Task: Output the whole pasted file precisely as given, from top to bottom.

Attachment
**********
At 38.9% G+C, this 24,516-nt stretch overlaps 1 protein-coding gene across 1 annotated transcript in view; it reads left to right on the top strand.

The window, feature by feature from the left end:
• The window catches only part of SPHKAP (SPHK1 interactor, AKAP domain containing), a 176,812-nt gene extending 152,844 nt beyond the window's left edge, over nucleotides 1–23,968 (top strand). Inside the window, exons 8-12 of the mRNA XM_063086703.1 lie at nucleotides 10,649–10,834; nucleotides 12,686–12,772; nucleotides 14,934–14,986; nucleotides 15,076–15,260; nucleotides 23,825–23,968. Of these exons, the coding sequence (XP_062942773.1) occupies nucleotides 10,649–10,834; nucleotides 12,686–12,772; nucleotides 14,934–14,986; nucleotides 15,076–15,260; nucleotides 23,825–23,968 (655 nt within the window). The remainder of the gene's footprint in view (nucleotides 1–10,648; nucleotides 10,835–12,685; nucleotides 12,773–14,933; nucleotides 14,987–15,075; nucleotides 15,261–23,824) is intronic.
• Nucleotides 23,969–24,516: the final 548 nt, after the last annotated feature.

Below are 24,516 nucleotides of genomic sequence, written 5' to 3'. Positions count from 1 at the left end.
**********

At 38.9% G+C, this 24,516-nt stretch overlaps 1 protein-coding gene across 1 annotated transcript in view; it reads left to right on the top strand.

The window, feature by feature from the left end:
• The window catches only part of SPHKAP (SPHK1 interactor, AKAP domain containing), a 176,812-nt gene extending 152,844 nt beyond the window's left edge, over nucleotides 1–23,968 (top strand). Inside the window, exons 8-12 of the mRNA XM_063086703.1 lie at nucleotides 10,649–10,834; nucleotides 12,686–12,772; nucleotides 14,934–14,986; nucleotides 15,076–15,260; nucleotides 23,825–23,968. Of these exons, the coding sequence (XP_062942773.1) occupies nucleotides 10,649–10,834; nucleotides 12,686–12,772; nucleotides 14,934–14,986; nucleotides 15,076–15,260; nucleotides 23,825–23,968 (655 nt within the window). The remainder of the gene's footprint in view (nucleotides 1–10,648; nucleotides 10,835–12,685; nucleotides 12,773–14,933; nucleotides 14,987–15,075; nucleotides 15,261–23,824) is intronic.
• Nucleotides 23,969–24,516: the final 548 nt, after the last annotated feature.

Below are 24,516 nucleotides of genomic sequence, written 5' to 3'. Positions count from 1 at the left end.